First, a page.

Although many Miami dealers say that the majority of their business takes place with clients and institutions outside of Florida, the positive effects of the pandemic migration are felt through the whole art ecosystem. David Castillo, one of Miami’s stalwart dealers, who represents Guerrier, says, ‘Naturally new collectors are playing an active role not only in acquiring works by my artists, but also in supporting local institutions through board memberships and donations of money and art.’
Anthony Spinello, a curator and dealer who founded Spinello Projects 17 years ago and is now also located in Allapattah, agrees that the change has been positive. ‘Ironically, 2020 – during the peak of the COVID pandemic – was a game changer for my gallery.’ While ‘collectors from big cities looking for a tropical refuge settled in Miami, collectors who already live here and couldn’t travel outside of Miami discovered some diamonds in their own backyard, artists such as Reginald O’Neal, Jared McGriff, and Bernadette Despujols.’ Even though he is excited to be back in Art Basel Miami Beach this year, he says that moment ‘offered folks the opportunity to explore our local community and revealed the best of Miami’.
Reginald O’Neal, The Entertainer, 2022. Courtesy of the artist and Spinello Projects.
What’s magical about Miami is precisely the ‘eclecticism and diversity of artists from diverse backgrounds’, says Luisa Lignarolo, one half of the gallerist duo behind LnS, which was established alongside her husband, Sergio Cernuda, in 2017 with the mission to create a bigger platform for Miami-based artists. ‘There is a lot of momentum building, with all the new people that are moving down here; all eyes are on Miami,’ Lignarolo says. The gallery has sold works to collectors who have moved here in the last year from Berlin, Chicago, Boston, and San Francisco. ‘We’ve also met art consultants from New York who have recently relocated and are sourcing directly from Miami.’ While Miami has also been traditionally seasonal, that is changing too, Lignarolo says. For the opening of their summer group show ‘In the Company of Women’, which opened on July 15, soon after the Roe v. Wade decision was made, roughly 500 people were in attendance. That’s unheard of in hot and steamy Miami summers.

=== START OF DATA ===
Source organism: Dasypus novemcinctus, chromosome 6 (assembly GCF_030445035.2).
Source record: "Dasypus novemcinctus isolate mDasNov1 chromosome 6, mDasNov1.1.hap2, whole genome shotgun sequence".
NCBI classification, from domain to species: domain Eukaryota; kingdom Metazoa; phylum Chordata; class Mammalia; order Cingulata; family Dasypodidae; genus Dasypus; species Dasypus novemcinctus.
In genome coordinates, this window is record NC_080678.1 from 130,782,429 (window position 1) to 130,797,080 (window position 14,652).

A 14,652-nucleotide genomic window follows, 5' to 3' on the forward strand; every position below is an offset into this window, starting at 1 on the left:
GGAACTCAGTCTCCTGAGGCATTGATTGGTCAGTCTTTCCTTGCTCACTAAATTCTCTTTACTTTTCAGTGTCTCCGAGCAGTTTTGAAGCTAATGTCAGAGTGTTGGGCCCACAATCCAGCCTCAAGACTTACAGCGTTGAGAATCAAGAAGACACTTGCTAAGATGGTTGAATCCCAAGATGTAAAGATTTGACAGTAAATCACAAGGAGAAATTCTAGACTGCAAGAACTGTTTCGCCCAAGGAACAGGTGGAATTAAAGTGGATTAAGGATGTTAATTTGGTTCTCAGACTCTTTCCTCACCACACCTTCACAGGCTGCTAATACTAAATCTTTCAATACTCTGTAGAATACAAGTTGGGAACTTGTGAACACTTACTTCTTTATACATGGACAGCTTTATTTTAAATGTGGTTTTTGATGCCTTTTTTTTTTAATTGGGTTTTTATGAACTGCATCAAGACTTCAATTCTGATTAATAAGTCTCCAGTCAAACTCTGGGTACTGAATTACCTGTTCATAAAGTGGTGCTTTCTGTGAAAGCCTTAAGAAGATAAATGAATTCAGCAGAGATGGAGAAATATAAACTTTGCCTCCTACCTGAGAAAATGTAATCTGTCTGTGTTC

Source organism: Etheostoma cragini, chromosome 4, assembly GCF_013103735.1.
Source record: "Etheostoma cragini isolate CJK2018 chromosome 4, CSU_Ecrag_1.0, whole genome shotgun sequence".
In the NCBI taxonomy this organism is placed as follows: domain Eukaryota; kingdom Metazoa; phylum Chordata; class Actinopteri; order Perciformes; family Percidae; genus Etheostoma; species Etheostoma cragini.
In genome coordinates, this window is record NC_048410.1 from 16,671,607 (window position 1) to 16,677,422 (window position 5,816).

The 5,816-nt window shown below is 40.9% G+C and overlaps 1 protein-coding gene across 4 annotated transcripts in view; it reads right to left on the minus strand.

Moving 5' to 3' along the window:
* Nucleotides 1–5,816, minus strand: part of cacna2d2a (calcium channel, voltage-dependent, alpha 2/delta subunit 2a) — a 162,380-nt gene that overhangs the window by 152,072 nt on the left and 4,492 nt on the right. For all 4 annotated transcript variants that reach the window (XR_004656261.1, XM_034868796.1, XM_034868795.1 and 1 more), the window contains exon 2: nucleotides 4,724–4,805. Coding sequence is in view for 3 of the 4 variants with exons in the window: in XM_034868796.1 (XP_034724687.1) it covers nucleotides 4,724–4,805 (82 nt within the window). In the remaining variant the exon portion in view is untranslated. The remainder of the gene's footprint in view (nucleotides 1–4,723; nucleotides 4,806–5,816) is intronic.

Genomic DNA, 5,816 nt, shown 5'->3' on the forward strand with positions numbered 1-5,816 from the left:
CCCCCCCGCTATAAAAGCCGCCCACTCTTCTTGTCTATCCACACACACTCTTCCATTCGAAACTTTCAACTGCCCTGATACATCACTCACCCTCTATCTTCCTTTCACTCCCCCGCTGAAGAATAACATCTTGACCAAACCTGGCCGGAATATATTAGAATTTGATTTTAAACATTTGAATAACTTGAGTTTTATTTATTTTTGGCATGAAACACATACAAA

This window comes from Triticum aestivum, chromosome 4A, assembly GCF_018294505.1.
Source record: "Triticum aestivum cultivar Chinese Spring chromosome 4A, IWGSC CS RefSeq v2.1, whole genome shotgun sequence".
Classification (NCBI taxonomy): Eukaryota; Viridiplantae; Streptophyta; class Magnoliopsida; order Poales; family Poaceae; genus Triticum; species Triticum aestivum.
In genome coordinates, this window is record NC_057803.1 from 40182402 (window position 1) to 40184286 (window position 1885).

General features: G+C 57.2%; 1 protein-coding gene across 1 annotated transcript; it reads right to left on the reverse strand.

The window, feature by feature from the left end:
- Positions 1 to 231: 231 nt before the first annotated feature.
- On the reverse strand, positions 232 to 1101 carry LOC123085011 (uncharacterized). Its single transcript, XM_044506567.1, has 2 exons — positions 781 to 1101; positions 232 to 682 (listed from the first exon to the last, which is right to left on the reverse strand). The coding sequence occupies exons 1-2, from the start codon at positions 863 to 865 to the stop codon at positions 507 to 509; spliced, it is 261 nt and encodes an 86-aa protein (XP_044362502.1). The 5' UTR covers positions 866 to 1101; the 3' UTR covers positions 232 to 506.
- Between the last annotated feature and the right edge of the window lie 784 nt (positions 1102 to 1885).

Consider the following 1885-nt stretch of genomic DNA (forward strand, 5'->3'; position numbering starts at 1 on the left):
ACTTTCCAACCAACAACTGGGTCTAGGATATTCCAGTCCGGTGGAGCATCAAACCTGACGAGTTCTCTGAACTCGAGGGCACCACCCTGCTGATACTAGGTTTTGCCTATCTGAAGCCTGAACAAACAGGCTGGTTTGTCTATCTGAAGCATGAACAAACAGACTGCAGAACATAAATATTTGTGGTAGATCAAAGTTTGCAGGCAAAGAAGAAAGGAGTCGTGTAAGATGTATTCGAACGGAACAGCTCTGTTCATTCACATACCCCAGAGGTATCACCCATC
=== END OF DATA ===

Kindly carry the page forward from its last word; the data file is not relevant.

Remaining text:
Left: Elliot & Erick Jimenez, Even In The Eyes Of All Posterity, 2022. Middle: Elliot & Erick Jimenez, I Always Return, 2022. Right: Elliot & Erick Jimenez, Rejection, 2022. Courtesy of Spinello Projects.
With all of these developments, Miami still has a long way to go, Snitzer says. ‘It is not enough to just be edgy and cool. The work needs to resonate.’ The city still lacks strong MFA programs, good graduate schools, and a strong academic scene that often cultivates artists that push the envelope. Miami-based artists don’t have that, and they often have to leave to get that richer experience of artists in Manhattan or Berlin, he says, adding that this problem has been widely discussed in institutional boards. Some unique places, however, have taken steps to address this. Spinello points to institutions like the Fountainhead artist residency, which ‘continue to build bridges globally’, as a significant initiative that enriches the local contemporary art scene.
This article was originally commissioned for the Art Basel Miami Beach magazine 2022.